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      TreeGraph 2: Combining and visualizing evidence from different phylogenetic analyses


      1 , 2 , , 1

      BMC Bioinformatics

      BioMed Central

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          Today it is common to apply multiple potentially conflicting data sources to a given phylogenetic problem. At the same time, several different inference techniques are routinely employed instead of relying on just one. In view of both trends it is becoming increasingly important to be able to efficiently compare different sets of statistical values supporting (or conflicting with) the nodes of a given tree topology, and merging this into a meaningful representation. A tree editor supporting this should also allow for flexible editing operations and be able to produce ready-to-publish figures.


          We developed TreeGraph 2, a GUI-based graphical editor for phylogenetic trees (available from http://treegraph.bioinfweb.info). It allows automatically combining information from different phylogenetic analyses of a given dataset (or from different subsets of the dataset), and helps to identify and graphically present incongruences. The program features versatile editing and formatting options, such as automatically setting line widths or colors according to the value of any of the unlimited number of variables that can be assigned to each node or branch. These node/branch data can be imported from spread sheets or other trees, be calculated from each other by specified mathematical expressions, filtered, copied from and to other internal variables, be kept invisible or set visible and then be freely formatted (individually or across the whole tree). Beyond typical editing operations such as tree rerooting and ladderizing or moving and collapsing of nodes, whole clades can be copied from other files and be inserted (along with all node/branch data and legends), but can also be manually added and, thus, whole trees can quickly be manually constructed de novo. TreeGraph 2 outputs various graphic formats such as SVG, PDF, or PNG, useful for tree figures in both publications and presentations.


          TreeGraph 2 is a user-friendly, fully documented application to produce ready-to-publish trees. It can display any number of annotations in several ways, and permits easily importing and combining them. Additionally, a great number of editing- and formatting-operations is available.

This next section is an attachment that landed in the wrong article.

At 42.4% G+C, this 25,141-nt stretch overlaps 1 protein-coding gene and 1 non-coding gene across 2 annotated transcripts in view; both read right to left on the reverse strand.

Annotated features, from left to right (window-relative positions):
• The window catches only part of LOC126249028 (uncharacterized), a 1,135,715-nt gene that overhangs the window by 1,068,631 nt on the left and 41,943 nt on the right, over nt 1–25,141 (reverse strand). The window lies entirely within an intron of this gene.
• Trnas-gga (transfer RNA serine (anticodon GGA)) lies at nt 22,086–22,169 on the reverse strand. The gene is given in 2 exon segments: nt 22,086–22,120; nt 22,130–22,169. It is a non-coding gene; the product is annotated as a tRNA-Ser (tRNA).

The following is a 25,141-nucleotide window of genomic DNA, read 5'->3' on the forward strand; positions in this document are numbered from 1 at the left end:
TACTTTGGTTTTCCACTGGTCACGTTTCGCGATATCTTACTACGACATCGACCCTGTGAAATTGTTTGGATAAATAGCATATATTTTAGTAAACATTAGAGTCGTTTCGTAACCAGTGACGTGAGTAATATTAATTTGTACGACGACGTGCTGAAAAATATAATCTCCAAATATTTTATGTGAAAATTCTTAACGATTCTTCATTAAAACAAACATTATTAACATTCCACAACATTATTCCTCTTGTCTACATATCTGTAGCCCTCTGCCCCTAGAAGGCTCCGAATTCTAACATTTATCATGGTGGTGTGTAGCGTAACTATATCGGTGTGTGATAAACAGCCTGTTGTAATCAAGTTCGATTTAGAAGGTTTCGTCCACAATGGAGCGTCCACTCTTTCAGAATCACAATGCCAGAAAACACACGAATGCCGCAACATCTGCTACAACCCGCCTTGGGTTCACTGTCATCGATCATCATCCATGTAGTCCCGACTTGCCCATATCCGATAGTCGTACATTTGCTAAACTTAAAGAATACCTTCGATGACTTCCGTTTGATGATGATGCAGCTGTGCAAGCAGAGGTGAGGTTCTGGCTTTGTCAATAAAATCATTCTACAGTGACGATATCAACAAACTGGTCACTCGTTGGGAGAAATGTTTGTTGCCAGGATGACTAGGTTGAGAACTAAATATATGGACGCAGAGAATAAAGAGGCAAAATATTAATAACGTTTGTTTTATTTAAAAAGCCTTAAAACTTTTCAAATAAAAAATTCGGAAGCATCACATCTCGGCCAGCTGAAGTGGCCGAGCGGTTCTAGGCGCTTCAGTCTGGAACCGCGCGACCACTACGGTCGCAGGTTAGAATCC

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          Most cited references 13

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          MEGA3: Integrated software for Molecular Evolutionary Genetics Analysis and sequence alignment.

           S. KUMAR (2004)
          With its theoretical basis firmly established in molecular evolutionary and population genetics, the comparative DNA and protein sequence analysis plays a central role in reconstructing the evolutionary histories of species and multigene families, estimating rates of molecular evolution, and inferring the nature and extent of selective forces shaping the evolution of genes and genomes. The scope of these investigations has now expanded greatly owing to the development of high-throughput sequencing techniques and novel statistical and computational methods. These methods require easy-to-use computer programs. One such effort has been to produce Molecular Evolutionary Genetics Analysis (MEGA) software, with its focus on facilitating the exploration and analysis of the DNA and protein sequence variation from an evolutionary perspective. Currently in its third major release, MEGA3 contains facilities for automatic and manual sequence alignment, web-based mining of databases, inference of the phylogenetic trees, estimation of evolutionary distances and testing evolutionary hypotheses. This paper provides an overview of the statistical methods, computational tools, and visual exploration modules for data input and the results obtainable in MEGA.
            • Record: found
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            TreeView: an application to display phylogenetic trees on personal computers.

             Roderic Page (1996)
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              ATV: display and manipulation of annotated phylogenetic trees.

               C. M. Zmasek,  S. Eddy (2001)
              A Tree Viewer (ATV) is a Java tool for the display and manipulation of annotated phylogenetic trees. It can be utilized both as a standalone application and as an applet in a web browser.

                Author and article information

                BMC Bioinformatics
                BMC Bioinformatics
                BioMed Central
                5 January 2010
                : 11
                : 7
                [1 ]Institute for Evolution and Biodiversity, University of Münster, Hüfferstraße 1, 48149 Münster, Germany
                [2 ]Nees Institute, University of Bonn, Meckenheimer Allee 170, 53115 Bonn, Germany
                Copyright ©2010 Stöver and Müller; licensee BioMed Central Ltd.

                This is an Open Access article distributed under the terms of the Creative Commons Attribution License ( http://creativecommons.org/licenses/by/2.0), which permits unrestricted use, distribution, and reproduction in any medium, provided the original work is properly cited.


                Bioinformatics & Computational biology


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